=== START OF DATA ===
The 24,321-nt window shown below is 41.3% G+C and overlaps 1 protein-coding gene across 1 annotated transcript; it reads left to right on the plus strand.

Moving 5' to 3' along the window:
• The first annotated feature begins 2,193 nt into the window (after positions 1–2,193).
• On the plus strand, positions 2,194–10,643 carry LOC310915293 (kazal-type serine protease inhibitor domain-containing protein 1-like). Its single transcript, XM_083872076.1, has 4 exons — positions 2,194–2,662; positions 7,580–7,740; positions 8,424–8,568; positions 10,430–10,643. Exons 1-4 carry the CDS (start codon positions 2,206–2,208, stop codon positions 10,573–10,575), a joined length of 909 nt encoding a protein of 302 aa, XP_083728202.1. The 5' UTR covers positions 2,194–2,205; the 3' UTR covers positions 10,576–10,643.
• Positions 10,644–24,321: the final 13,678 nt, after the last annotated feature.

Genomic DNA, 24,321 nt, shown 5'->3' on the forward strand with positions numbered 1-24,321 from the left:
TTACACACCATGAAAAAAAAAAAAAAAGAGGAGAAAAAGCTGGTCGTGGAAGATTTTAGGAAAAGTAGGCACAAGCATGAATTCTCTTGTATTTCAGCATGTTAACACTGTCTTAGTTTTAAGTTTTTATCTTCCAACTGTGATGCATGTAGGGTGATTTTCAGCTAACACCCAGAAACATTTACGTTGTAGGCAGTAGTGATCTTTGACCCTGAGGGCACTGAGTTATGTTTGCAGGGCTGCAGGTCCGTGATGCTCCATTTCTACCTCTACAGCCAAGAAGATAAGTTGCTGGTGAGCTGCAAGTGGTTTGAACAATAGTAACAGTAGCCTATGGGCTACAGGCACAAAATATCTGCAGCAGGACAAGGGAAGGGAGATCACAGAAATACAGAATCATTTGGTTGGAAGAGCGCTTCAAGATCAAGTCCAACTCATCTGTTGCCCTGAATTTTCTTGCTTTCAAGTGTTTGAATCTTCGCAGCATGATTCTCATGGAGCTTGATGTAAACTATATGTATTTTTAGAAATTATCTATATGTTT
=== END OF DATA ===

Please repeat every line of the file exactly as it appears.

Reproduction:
The 24,321-nt window shown below is 41.3% G+C and overlaps 1 protein-coding gene across 1 annotated transcript; it reads left to right on the plus strand.

Moving 5' to 3' along the window:
• The first annotated feature begins 2,193 nt into the window (after positions 1–2,193).
• On the plus strand, positions 2,194–10,643 carry LOC310915293 (kazal-type serine protease inhibitor domain-containing protein 1-like). Its single transcript, XM_083872076.1, has 4 exons — positions 2,194–2,662; positions 7,580–7,740; positions 8,424–8,568; positions 10,430–10,643. Exons 1-4 carry the CDS (start codon positions 2,206–2,208, stop codon positions 10,573–10,575), a joined length of 909 nt encoding a protein of 302 aa, XP_083728202.1. The 5' UTR covers positions 2,194–2,205; the 3' UTR covers positions 10,576–10,643.
• Positions 10,644–24,321: the final 13,678 nt, after the last annotated feature.

Genomic DNA, 24,321 nt, shown 5'->3' on the forward strand with positions numbered 1-24,321 from the left:
TTACACACCATGAAAAAAAAAAAAAAAGAGGAGAAAAAGCTGGTCGTGGAAGATTTTAGGAAAAGTAGGCACAAGCATGAATTCTCTTGTATTTCAGCATGTTAACACTGTCTTAGTTTTAAGTTTTTATCTTCCAACTGTGATGCATGTAGGGTGATTTTCAGCTAACACCCAGAAACATTTACGTTGTAGGCAGTAGTGATCTTTGACCCTGAGGGCACTGAGTTATGTTTGCAGGGCTGCAGGTCCGTGATGCTCCATTTCTACCTCTACAGCCAAGAAGATAAGTTGCTGGTGAGCTGCAAGTGGTTTGAACAATAGTAACAGTAGCCTATGGGCTACAGGCACAAAATATCTGCAGCAGGACAAGGGAAGGGAGATCACAGAAATACAGAATCATTTGGTTGGAAGAGCGCTTCAAGATCAAGTCCAACTCATCTGTTGCCCTGAATTTTCTTGCTTTCAAGTGTTTGAATCTTCGCAGCATGATTCTCATGGAGCTTGATGTAAACTATATGTATTTTTAGAAATTATCTATATGTTT